For those of you considering higher ed, or advising students who are, you're probably aware of the recent debate over whether the high costs of a college education are worth it, and if you do go to college, for what is that time best used? Self-exploration? Career preparation? One or both? My opinion is that it should be both - they do not need to be mutually exclusive.
In a recent NYT interview, the new president of Harvard University, Dr. Drew Gilpin Faust, took issue with the federal government's emphasis on higher education's training a globally competitive workforce. She paraphrased W. E. B. DuBois: “Education is not to make men carpenters so much as to make carpenters men.” Dr. Faust was reacting to a September 2006 federal Commission's recommendation that college use more standardized testing (a la No Child Left Behind) to raise student standards. Here's another critique of that report.
I think both Dr. Faust and Margaret Spelling's Commission on Higher Education raise good points. Having gone to an expensive private university myself and having witnessed a few fellow students wasting 4-5 years "finding themselves" through hours of video games and partying, there is some merit to the Commission's position that college should be a training ground to enter a competitive workforce and accordingly tough. Our website addresses the reality of the Free Agent workforce.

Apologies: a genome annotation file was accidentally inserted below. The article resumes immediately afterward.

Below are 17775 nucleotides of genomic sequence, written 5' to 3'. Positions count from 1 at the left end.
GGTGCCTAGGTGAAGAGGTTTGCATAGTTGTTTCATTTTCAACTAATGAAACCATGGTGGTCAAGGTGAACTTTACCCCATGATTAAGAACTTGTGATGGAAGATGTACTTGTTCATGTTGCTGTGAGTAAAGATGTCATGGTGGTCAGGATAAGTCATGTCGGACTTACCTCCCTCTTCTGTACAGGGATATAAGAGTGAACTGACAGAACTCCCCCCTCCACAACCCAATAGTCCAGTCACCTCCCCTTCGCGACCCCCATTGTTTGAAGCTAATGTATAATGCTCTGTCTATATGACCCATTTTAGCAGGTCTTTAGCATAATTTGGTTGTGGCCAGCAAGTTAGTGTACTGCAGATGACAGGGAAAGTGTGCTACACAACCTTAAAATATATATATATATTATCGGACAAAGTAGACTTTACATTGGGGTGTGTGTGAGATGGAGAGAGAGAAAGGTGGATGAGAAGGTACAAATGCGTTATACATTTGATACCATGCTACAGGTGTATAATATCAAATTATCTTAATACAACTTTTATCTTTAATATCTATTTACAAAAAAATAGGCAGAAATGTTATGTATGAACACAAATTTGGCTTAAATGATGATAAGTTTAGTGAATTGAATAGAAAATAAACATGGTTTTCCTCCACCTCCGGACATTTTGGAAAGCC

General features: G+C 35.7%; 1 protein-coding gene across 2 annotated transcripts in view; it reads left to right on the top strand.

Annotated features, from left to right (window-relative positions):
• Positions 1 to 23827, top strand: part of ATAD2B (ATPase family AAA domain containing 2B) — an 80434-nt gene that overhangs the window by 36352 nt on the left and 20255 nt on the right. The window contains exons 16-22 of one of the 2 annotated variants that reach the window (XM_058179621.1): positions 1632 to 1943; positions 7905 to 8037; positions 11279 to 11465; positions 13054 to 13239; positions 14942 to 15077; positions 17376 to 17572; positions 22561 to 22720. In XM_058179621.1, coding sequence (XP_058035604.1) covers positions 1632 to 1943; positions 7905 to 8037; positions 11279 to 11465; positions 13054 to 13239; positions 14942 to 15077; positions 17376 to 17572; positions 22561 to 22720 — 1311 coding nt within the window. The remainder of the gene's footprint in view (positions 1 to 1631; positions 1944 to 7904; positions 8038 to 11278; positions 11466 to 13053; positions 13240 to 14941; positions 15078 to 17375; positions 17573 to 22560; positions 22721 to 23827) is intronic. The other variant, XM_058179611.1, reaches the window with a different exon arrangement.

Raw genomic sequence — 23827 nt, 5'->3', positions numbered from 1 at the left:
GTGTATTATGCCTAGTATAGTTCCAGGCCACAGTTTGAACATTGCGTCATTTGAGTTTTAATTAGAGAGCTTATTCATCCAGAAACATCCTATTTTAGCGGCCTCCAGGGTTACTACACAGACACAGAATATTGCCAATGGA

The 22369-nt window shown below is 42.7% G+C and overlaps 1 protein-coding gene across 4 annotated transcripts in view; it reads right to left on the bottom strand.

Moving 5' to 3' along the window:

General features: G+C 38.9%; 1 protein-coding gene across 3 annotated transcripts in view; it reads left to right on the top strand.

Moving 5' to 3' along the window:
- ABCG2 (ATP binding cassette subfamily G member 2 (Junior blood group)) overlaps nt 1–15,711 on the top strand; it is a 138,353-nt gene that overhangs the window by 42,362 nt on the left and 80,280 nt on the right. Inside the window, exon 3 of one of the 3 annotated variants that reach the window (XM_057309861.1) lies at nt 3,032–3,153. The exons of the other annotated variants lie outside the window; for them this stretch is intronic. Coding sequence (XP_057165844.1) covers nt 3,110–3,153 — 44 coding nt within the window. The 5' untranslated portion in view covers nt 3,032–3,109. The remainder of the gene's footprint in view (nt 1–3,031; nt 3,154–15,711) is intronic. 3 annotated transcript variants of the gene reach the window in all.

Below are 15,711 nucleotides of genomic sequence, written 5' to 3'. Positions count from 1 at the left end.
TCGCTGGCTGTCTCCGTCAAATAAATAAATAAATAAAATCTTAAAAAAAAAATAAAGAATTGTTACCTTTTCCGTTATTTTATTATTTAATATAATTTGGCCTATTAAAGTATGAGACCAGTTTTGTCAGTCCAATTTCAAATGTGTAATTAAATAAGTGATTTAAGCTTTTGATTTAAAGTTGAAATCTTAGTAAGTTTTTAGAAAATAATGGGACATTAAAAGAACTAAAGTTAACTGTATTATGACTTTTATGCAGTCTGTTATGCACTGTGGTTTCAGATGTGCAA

But many students, some of whom use The Career Key test, need some time to learn about themselves and to explore different majors and different career paths. And that takes freedom and time to take different classes, which some science majors like pre-Med and engineering may limit. Writing skills, for example, may be neglected in some science focused curricula. So exploration outside one's chosen field would be wise.
I think students should take advantage of the freedom to explore, while keeping in mind the end game. After graduation, you need a job, preferably one that you enjoy or at least is a step on a ladder in a career that matches your personality. Or you need to enter a graduate school that is a prerequisite to the same path. The reality of our global economy is that the job market for good, high paying jobs is competitive. You might as well choose a satisfying career at the beginning.